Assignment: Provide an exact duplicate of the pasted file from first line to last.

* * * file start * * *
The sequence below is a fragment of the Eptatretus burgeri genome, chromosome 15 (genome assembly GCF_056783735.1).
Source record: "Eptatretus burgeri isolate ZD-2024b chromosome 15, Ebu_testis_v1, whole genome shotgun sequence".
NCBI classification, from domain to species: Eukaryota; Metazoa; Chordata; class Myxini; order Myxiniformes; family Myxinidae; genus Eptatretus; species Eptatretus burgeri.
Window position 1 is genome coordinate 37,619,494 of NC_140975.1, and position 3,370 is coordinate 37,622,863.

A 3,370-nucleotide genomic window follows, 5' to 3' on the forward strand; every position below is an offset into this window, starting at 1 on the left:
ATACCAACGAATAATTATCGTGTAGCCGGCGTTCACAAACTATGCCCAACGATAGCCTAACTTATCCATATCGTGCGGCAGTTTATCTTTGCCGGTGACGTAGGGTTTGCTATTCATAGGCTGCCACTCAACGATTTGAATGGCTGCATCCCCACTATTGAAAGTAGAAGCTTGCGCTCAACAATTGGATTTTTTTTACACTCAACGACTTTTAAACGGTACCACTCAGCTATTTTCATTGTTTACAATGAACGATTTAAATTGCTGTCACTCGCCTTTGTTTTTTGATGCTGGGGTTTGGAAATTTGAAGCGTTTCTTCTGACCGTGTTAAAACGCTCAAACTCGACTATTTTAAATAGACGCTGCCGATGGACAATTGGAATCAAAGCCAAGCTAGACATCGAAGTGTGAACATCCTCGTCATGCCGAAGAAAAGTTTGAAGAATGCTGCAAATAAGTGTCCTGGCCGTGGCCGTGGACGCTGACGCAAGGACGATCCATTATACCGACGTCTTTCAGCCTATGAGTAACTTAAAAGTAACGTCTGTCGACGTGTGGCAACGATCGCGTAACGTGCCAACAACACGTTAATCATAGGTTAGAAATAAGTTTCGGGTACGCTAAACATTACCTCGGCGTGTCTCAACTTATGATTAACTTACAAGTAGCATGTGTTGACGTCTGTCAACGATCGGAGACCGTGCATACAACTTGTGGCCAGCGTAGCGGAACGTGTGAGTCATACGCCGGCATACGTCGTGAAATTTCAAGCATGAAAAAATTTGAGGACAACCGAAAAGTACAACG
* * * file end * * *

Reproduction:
The sequence below is a fragment of the Eptatretus burgeri genome, chromosome 15 (genome assembly GCF_056783735.1).
Source record: "Eptatretus burgeri isolate ZD-2024b chromosome 15, Ebu_testis_v1, whole genome shotgun sequence".
NCBI classification, from domain to species: Eukaryota; Metazoa; Chordata; class Myxini; order Myxiniformes; family Myxinidae; genus Eptatretus; species Eptatretus burgeri.
Window position 1 is genome coordinate 37,619,494 of NC_140975.1, and position 3,370 is coordinate 37,622,863.

A 3,370-nucleotide genomic window follows, 5' to 3' on the forward strand; every position below is an offset into this window, starting at 1 on the left:
ATACCAACGAATAATTATCGTGTAGCCGGCGTTCACAAACTATGCCCAACGATAGCCTAACTTATCCATATCGTGCGGCAGTTTATCTTTGCCGGTGACGTAGGGTTTGCTATTCATAGGCTGCCACTCAACGATTTGAATGGCTGCATCCCCACTATTGAAAGTAGAAGCTTGCGCTCAACAATTGGATTTTTTTTACACTCAACGACTTTTAAACGGTACCACTCAGCTATTTTCATTGTTTACAATGAACGATTTAAATTGCTGTCACTCGCCTTTGTTTTTTGATGCTGGGGTTTGGAAATTTGAAGCGTTTCTTCTGACCGTGTTAAAACGCTCAAACTCGACTATTTTAAATAGACGCTGCCGATGGACAATTGGAATCAAAGCCAAGCTAGACATCGAAGTGTGAACATCCTCGTCATGCCGAAGAAAAGTTTGAAGAATGCTGCAAATAAGTGTCCTGGCCGTGGCCGTGGACGCTGACGCAAGGACGATCCATTATACCGACGTCTTTCAGCCTATGAGTAACTTAAAAGTAACGTCTGTCGACGTGTGGCAACGATCGCGTAACGTGCCAACAACACGTTAATCATAGGTTAGAAATAAGTTTCGGGTACGCTAAACATTACCTCGGCGTGTCTCAACTTATGATTAACTTACAAGTAGCATGTGTTGACGTCTGTCAACGATCGGAGACCGTGCATACAACTTGTGGCCAGCGTAGCGGAACGTGTGAGTCATACGCCGGCATACGTCGTGAAATTTCAAGCATGAAAAAATTTGAGGACAACCGAAAAGTACAACG